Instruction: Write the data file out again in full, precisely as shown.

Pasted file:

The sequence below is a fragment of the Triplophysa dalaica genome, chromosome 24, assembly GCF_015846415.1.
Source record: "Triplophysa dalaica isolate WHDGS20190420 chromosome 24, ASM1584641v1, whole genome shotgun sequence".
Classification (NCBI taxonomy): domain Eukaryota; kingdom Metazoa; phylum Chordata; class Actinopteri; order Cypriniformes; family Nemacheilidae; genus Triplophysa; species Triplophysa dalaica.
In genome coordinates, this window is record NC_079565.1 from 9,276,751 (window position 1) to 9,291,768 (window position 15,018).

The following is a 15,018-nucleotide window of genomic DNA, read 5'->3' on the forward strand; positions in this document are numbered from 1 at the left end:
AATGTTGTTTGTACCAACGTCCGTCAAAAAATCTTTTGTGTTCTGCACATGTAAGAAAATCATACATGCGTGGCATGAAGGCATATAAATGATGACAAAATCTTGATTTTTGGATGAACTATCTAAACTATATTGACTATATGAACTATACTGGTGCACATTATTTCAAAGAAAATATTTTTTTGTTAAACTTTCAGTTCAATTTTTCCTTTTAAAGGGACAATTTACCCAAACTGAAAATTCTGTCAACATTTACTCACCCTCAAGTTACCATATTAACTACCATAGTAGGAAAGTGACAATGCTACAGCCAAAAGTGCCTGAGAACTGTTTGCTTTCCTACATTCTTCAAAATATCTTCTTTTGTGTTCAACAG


The sequence below is a fragment of the Triplophysa dalaica genome, chromosome 24, assembly GCF_015846415.1.
Source record: "Triplophysa dalaica isolate WHDGS20190420 chromosome 24, ASM1584641v1, whole genome shotgun sequence".
Classification (NCBI taxonomy): domain Eukaryota; kingdom Metazoa; phylum Chordata; class Actinopteri; order Cypriniformes; family Nemacheilidae; genus Triplophysa; species Triplophysa dalaica.
In genome coordinates, this window is record NC_079565.1 from 9,276,751 (window position 1) to 9,291,768 (window position 15,018).

The following is a 15,018-nucleotide window of genomic DNA, read 5'->3' on the forward strand; positions in this document are numbered from 1 at the left end:
AATGTTGTTTGTACCAACGTCCGTCAAAAAATCTTTTGTGTTCTGCACATGTAAGAAAATCATACATGCGTGGCATGAAGGCATATAAATGATGACAAAATCTTGATTTTTGGATGAACTATCTAAACTATATTGACTATATGAACTATACTGGTGCACATTATTTCAAAGAAAATATTTTTTTGTTAAACTTTCAGTTCAATTTTTCCTTTTAAAGGGACAATTTACCCAAACTGAAAATTCTGTCAACATTTACTCACCCTCAAGTTACCATATTAACTACCATAGTAGGAAAGTGACAATGCTACAGCCAAAAGTGCCTGAGAACTGTTTGCTTTCCTACATTCTTCAAAATATCTTCTTTTGTGTTCAACAG